Island of Shipwrecks
When Alex opened his eyes, he saw a blurry image of Fox standing before him on the deck of the Unwanteds’ pirate ship. Kitten stood on Fox’s head, mewing at the top of her voice. The sound grew distant and then faded altogether, and the young mage’s lids drooped once more.
Fox stepped on Alex’s thigh and licked his face, trying to get the boy’s eyes to stay open. Kitten pointed over the bow with one tiny paw, still mewing.
Alex groaned. He was soaking wet and his entire body ached. His arms were tangled in rope, and he couldn’t pull free.
And Fox’s driftwood tongue was harsh on his skin. He lifted his head to move away from it and squinted in the sunlight. The world swam before his eyes.
“Mewmewmew!” cried the tiny porcelain kitten. Alex didn’t have a clue what she was saying.
Fox began loosening the knots that held Alex to the ship’s bow. He paused to translate, “Kitten is wondering if you are okay. She considers you to be one of her very, very special friends, and—”
“I’m okay,” Alex interrupted. He coughed. Salt water burned his throat and nose. Fox worked at the knots with his teeth, and soon one of Alex’s arms was free. Fox moved to the next, and when that one came loose, Alex plunged forward and put his hands out to catch himself.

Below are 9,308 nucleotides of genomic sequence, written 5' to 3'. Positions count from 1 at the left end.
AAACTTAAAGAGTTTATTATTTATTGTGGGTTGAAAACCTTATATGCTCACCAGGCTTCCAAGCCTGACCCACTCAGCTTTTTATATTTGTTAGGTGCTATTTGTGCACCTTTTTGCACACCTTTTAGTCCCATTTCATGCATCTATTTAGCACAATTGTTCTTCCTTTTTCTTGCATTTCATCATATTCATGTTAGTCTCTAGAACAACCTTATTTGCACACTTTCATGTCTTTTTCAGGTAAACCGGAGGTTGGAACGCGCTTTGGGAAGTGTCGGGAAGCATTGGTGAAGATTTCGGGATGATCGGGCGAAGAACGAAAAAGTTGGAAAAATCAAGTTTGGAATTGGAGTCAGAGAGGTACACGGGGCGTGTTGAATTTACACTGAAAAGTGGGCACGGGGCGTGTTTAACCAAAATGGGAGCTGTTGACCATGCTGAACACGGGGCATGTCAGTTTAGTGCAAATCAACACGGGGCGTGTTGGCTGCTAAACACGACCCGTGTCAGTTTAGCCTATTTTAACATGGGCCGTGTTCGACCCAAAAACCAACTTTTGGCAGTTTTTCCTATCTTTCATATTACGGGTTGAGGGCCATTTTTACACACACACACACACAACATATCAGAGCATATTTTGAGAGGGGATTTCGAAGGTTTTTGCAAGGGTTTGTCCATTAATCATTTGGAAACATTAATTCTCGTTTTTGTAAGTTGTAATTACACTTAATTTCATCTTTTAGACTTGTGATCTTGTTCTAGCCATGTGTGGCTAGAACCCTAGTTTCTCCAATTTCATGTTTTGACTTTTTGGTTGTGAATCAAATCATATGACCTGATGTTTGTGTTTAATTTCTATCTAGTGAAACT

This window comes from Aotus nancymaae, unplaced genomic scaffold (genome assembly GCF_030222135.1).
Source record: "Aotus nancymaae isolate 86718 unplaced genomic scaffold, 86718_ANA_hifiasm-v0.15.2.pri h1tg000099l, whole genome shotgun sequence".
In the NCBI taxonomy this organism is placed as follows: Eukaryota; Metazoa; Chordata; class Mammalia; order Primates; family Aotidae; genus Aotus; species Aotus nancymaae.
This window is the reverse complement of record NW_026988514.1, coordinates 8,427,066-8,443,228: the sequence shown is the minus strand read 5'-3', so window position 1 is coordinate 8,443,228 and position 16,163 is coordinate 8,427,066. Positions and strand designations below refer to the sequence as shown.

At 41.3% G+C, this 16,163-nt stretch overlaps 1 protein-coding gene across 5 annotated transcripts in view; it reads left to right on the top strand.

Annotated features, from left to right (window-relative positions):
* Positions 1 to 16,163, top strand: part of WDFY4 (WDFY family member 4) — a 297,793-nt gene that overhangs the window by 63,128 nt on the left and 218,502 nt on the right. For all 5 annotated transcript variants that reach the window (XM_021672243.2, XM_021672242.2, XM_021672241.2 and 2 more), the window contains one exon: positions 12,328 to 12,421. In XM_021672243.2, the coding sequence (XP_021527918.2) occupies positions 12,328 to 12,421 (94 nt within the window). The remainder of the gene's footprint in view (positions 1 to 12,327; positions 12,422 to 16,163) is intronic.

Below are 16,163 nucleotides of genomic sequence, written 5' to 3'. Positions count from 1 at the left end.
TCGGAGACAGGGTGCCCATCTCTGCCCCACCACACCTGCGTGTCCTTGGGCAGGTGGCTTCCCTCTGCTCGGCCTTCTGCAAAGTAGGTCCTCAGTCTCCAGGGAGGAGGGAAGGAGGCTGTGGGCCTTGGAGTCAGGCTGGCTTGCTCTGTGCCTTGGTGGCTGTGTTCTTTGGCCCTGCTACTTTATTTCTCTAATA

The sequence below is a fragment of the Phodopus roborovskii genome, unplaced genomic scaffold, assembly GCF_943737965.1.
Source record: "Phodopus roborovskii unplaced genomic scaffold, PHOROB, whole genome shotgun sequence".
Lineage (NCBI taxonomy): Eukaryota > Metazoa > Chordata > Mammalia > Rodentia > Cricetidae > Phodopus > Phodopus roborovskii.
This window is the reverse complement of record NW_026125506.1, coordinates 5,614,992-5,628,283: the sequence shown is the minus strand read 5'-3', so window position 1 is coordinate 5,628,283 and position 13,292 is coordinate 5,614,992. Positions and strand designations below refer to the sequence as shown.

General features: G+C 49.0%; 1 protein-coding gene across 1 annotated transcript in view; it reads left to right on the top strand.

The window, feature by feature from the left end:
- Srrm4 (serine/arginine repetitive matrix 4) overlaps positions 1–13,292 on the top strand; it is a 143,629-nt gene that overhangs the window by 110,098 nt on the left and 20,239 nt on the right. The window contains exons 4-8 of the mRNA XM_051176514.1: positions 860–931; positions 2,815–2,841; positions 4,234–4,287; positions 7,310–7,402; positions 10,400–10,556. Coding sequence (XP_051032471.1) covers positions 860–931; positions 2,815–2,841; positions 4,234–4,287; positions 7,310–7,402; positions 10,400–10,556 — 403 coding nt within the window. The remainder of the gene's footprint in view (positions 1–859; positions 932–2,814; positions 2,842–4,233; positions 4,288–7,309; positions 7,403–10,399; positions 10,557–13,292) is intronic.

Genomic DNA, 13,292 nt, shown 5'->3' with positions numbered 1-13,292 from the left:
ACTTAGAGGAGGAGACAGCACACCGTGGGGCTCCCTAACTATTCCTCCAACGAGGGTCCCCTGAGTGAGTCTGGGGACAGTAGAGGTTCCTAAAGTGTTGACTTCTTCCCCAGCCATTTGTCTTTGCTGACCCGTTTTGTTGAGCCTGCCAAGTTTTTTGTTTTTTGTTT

“Thanks, Fox. You’re a good, um, cat,” he said, which pleased Fox immensely. Alex’s arms wobbled. He pushed himself up and locked his elbows, then turned gingerly to a sitting position. He coughed again and winced. “And speaking of cats, please tell me the big one is around here somewhere.”
Simber flew over from a short distance away when he heard Alex’s voice. The enormous stone cheetah glanced out over
the water and narrowed his eyes. “I am. But we’rrre missing someone else.”
Alex struggled to his feet, alarmed. “Who’s missing?”
Alex’s breath caught. He scanned the waves. “At least she can swim.”
“Yes. But I’m not surrre wherrre we lost herrr. If it was back at the beginning . . .” Simber trailed off.
Alex wasn’t at all sure how far they had traveled since their ship began the insane journey down a thunderous waterfall. When they’d reached the bottom, they’d gone screaming around a forward turn so that they were sailing upside down, and then another forward turn, climbing straight up a different waterfall, and around one final forward turn, bringing them upright again, depositing them here—wherever “here” was. It was the most frightening ride Alex had ever been on, and he wasn’t sure how he’d survived it.